Pattonville officials won't have to cut $10 million from the school district's budget after taxpayers overwhelmingly approved their first tax increase in 22 years. Preliminary figures from the St. Louis County Board of Elections indicate that more than 6,100 votes were cast Tuesday and more than 70 percent of the voters approved Proposition P.
Several other communities held elections as well Tuesday. '
Voters in Edmundson and Woodson Terrace both approved hotel sales taxes.
And it looks like the latest effort to dissolve the Village of Uplands Park has failed. That needed 60 percent approval and received just over 50 percent.
EAST ST. LOUIS, Ill. (AP) - An activist wants a federal judge to order county or state officials to run East St. Louis elections, arguing that more than 5,200 people are illegally registered to vote in the struggling southwestern Illinois city.
The Belleville News-Democrat reports that Matthias Hawkins filed his lawsuit earlier this month against East St. Louis' Board of Election Commissioners.
That panel conducts all elections in the city and is responsible for purging the local voter rolls of residents who have died or moved away.
The commission's executive director, Kandrise Mosby, says the panel follows Illinois law and purges the voter rolls every two years, with that latest effort expected to be completed in a month.
No hearing date on Hawkins' lawsuit has been scheduled as of Tuesday.
If voting for the MLB All-Star Game closed today, there would be no Cardinals in the starting lineup.
A redbird is in the top five for every position, but Carlos Beltran is the only player within 100,000 votes of snagging a starting role. Fan-favorite Yadier Molina is over 300,000 votes behind Giants catcher Buster Posey.
Voting is open through July 4 and the teams will be unveiled on July 7.
You can cast a ballot online by clicking here.
CHICAGO (AP) - Up and down the state, Illinois voters are electing mayors, highway commissioners and filling school boards and fire protection districts.
Tuesday's turnout is expected to be low. And it won't be helped by rain in some parts of Illinois or by the many races in which candidates are running unopposed. Still, a number of communities do have real contests, including West Chicago, where three candidates are running for mayor.
The race to replace former U.S. Rep. Jesse Jackson Jr. has received the most attention in the Chicago area.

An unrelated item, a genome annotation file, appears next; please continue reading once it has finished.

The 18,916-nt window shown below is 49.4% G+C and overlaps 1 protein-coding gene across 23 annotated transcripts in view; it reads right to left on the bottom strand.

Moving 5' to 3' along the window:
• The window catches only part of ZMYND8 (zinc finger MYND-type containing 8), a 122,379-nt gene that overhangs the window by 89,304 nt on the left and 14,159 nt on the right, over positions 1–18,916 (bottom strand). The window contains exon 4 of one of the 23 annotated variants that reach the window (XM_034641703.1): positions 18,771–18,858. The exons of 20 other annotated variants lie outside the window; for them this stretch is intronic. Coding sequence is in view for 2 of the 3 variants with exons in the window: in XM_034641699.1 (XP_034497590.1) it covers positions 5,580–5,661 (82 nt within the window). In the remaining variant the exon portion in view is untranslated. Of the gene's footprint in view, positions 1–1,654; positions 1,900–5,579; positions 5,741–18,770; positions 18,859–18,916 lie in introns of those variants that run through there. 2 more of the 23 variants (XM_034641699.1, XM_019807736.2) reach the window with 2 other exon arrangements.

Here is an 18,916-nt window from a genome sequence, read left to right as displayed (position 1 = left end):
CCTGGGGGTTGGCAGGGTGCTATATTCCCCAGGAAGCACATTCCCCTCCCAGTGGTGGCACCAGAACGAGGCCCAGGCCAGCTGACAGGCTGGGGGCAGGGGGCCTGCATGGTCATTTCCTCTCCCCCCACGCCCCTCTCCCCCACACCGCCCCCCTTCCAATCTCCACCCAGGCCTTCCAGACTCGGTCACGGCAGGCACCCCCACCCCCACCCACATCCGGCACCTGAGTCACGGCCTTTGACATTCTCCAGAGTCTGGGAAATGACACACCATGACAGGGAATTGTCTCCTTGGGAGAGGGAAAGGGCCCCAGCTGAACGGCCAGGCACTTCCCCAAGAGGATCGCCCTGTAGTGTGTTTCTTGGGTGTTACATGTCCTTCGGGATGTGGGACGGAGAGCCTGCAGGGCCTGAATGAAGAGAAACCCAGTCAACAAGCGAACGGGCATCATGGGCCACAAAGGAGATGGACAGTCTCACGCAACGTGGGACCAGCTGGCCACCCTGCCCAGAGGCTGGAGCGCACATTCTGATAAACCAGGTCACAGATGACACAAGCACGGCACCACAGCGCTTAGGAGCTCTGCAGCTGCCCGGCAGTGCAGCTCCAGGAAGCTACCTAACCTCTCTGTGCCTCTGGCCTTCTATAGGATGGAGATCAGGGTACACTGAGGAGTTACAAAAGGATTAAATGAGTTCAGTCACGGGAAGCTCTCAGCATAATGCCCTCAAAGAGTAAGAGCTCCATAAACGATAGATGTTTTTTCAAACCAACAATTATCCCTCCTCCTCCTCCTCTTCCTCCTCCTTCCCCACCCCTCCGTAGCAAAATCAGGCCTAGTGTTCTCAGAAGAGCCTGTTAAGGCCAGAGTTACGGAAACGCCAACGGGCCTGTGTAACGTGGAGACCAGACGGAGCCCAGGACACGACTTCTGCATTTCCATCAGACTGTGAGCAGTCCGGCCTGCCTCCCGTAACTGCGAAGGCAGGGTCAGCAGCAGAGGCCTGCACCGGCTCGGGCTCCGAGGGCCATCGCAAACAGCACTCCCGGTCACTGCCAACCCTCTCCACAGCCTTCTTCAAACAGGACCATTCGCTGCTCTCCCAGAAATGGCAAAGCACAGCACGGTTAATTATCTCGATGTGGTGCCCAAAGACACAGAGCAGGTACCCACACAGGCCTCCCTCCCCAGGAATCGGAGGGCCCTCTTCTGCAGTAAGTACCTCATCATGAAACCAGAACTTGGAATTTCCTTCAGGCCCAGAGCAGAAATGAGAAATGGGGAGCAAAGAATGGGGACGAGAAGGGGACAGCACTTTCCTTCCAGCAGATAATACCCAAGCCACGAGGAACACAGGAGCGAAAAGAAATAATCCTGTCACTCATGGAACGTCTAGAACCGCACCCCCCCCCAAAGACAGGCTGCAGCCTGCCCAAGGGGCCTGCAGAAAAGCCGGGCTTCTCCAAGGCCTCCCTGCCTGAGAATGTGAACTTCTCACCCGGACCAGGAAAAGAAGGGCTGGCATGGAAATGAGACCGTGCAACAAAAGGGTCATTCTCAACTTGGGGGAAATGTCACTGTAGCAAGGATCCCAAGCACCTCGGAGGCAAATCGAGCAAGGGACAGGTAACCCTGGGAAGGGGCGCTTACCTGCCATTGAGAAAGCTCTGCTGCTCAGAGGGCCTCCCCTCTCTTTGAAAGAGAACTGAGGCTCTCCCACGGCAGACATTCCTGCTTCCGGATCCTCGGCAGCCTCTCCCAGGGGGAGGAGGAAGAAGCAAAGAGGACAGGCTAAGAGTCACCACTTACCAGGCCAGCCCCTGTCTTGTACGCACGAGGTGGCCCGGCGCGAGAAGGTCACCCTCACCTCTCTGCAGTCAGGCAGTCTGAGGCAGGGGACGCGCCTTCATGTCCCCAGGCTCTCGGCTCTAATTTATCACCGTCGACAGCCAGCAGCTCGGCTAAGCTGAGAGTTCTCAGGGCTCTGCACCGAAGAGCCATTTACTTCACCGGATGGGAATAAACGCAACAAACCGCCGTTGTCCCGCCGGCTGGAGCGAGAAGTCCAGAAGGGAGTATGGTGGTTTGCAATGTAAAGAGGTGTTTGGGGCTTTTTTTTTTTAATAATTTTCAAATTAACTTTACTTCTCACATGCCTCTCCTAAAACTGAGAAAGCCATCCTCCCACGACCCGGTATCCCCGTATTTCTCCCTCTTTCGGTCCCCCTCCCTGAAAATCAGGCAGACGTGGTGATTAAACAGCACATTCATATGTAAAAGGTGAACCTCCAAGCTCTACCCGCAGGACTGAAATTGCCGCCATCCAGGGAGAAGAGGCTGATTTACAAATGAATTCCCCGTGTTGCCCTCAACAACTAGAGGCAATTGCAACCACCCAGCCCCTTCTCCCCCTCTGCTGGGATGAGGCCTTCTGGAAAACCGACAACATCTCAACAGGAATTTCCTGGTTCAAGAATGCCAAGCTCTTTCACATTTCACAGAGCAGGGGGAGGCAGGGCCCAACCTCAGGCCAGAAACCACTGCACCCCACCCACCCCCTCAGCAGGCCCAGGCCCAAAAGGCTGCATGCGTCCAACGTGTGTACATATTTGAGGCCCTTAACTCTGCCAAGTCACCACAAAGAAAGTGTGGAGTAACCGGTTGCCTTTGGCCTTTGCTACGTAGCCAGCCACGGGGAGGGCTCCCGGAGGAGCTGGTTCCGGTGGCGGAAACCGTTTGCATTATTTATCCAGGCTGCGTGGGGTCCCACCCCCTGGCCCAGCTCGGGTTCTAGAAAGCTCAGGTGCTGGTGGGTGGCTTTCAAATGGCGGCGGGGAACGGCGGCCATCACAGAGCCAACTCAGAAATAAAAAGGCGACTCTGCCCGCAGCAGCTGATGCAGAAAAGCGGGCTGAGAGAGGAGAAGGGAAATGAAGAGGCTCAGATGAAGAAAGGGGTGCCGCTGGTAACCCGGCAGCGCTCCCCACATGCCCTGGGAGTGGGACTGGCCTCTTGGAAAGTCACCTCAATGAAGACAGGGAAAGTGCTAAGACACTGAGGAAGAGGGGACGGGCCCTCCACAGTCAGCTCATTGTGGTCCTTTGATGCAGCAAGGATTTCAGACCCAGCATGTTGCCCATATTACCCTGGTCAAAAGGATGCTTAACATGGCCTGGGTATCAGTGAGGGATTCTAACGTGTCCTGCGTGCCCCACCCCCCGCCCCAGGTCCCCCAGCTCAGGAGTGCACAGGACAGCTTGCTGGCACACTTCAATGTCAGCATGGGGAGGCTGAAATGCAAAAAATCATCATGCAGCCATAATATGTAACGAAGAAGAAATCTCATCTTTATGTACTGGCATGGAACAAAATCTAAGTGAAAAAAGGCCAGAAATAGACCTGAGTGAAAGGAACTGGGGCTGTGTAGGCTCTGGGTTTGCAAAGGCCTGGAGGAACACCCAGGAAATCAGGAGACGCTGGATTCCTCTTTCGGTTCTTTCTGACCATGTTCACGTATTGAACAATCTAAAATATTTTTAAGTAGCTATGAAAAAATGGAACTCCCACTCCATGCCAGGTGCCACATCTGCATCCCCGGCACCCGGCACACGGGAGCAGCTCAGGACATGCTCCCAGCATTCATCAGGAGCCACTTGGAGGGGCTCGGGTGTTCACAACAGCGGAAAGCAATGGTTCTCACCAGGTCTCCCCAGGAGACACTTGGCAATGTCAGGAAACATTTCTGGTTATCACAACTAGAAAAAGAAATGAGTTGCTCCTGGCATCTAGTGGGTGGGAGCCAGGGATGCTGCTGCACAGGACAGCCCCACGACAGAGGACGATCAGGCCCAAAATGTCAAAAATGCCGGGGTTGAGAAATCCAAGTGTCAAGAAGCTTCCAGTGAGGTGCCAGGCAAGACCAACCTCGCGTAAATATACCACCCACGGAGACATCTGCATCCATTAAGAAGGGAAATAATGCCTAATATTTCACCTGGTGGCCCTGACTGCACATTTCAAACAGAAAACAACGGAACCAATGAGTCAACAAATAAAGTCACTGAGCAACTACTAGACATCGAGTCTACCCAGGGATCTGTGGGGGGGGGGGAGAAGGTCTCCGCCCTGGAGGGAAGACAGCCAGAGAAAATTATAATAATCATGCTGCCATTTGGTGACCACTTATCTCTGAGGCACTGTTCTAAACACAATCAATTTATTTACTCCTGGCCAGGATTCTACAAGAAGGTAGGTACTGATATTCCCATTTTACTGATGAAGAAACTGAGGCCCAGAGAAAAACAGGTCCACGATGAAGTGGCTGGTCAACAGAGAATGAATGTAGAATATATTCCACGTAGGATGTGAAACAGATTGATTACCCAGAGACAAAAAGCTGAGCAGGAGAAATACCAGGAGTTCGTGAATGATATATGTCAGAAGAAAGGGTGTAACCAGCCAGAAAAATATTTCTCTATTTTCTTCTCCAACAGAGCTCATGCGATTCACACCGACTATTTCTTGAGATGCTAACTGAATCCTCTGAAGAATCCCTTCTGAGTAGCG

Voters in some places will be asked to do more than elect candidates, including Tazewell, Woodford, Marshall and Fulton Counties, where voters will decide if they want to add a 1 percent sales tax to fund school facilities improvements.
The high court will hear arguments Monday over the legality of Arizona's voter-approved requirement that prospective voters document their U.S. citizenship in order to use a registration form produced under the federal "Motor Voter" voter registration law that doesn't require such documentation.
This case focuses on voter registration in Arizona, which has tangled frequently with the federal government over immigration issues involving the Mexican border. But it has broader implications because four other states - Alabama, Georgia, Kansas and Tennessee - have similar requirements, and 12 other states are contemplating similar legislation, officials say.
The Obama administration is supporting challengers to the law.
If Arizona can add citizenship requirements, then "each state could impose all manner of its own supplemental requirements beyond the federal form," Solicitor General Donald B. Verrilli Jr. said in court papers. "Those requirements could encompass voluminous documentary or informational demands, and could extend to any eligibility criteria beyond citizenship, such as age, residency, mental competence, or felony history."
A federal appeals court threw out the part of Arizona's Proposition 200 that added extra citizenship requirements for voter registration, but only after lower federal judges had approved it.
Arizona wants the justices to reinstate its requirement.
Kathy McKee, who led the push to get the proposition on the ballot, said voter fraud, including by illegal immigrants, continues to be a problem in Arizona. "For people to conclude there is no problem is just shallow logic," McKee said.